Blue Heeler

In theory, dingo mongrels something like blue heelers could establish a pack in a national park where they would primarily feed on pigs, deer and rabbits. Under government policy, the dogs would be poisoned or shot. The reasons for killing might be cultural as policy reflects some people’s dislike of mongrels. They might also be economic because if the mongrels are killing deer, pigs and rabbits, then there would be less need to pay land care managers to kill deer, pigs, rabbits and mongrels. If the aim, however, was a balanced and relatively sustainable ecosystem that didn't require constant human intervention, then the reasons would certainly not be scientific.

 

1)Low, Tim (2002) Feral Future: The Untold Story of Australia's Exotic Invaders

Invasive ferals

Carp

Carp and Trout
A tale of two ferals

New hope for Cane Toads
The many unknown predators of the toad

Rabbits
A fence almost 2,000 km long to keep rabbits out of WA? Sounds like a great idea! If it doesn't work, we'll build another one!

The Willow
How a change in its status from asset to weed led to fish kills with blackwater and blue-green algae outbreaks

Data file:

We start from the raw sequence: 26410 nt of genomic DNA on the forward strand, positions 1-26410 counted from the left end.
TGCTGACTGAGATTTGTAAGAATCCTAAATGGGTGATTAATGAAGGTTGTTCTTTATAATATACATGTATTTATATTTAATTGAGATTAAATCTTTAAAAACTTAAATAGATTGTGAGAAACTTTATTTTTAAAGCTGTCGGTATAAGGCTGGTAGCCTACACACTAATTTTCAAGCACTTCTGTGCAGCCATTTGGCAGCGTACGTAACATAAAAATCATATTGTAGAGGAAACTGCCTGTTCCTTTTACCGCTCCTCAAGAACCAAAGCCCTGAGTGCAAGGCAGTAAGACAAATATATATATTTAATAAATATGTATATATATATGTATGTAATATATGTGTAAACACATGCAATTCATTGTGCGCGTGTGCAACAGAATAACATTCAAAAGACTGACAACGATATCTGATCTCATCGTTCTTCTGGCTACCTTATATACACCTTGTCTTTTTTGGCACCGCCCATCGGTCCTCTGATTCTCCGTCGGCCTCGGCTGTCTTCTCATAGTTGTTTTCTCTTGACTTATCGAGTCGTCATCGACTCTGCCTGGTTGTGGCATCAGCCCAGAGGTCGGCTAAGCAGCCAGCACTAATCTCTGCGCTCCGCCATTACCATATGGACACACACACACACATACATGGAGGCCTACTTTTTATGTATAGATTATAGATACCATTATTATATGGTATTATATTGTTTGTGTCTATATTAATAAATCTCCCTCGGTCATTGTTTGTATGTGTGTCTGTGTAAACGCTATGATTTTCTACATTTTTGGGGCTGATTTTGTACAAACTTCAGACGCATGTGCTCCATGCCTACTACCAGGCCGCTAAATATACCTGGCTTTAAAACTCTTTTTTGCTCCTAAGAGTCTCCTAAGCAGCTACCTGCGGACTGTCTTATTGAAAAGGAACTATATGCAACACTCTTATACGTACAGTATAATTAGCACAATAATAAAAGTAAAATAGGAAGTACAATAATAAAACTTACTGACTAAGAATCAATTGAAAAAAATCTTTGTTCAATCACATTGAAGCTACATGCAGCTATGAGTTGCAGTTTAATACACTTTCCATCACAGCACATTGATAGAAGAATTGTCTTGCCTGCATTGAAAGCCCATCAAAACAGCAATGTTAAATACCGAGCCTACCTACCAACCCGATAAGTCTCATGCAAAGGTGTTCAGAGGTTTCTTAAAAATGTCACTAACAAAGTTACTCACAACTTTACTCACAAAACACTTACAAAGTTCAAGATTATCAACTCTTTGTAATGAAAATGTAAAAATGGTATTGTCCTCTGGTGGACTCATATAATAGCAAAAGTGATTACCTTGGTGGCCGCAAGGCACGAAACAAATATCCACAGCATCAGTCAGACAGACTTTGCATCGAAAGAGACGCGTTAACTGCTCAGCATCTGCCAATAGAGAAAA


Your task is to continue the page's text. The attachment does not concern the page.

To bait dingos?
Should the health of the ecosystem be considered or just the kennel club registration?

Koala control
What to do about the "koala plague" on Kangaroo Island

Cat
Apex predator in Australia. Confined to urban areas in America.

Environmental values

Environmental problems
How money and ideology shapes environmental "science."

Bushfire
Australia's Stockholm Syndrome with gum trees.

The Kangaroo industry
Should we eat skippy?

Climate change in Australia
Australia was once covered in rainforest. Could it be again?

Sustainability
The dark side of sustainable environmental policies

Native pets
Why no pet wombats?

 

 

       

Australian environmental science is defined by an ideology that is not unlike a prison warden. There, the scientists are not seeing themselves as part of the ecosystem, but as masters over it; protecting the rights of the species that they say have rights and killing those that they say do not…but inevitably killing both.

"It was always seen as desirable to remove or cull the introduced species. We also need to ask whether it was possible to do so, how it should be done, whether it could have unintended consequences and what it would cost? I don't think anyone really asked those questions." Physicist John Reid - 2012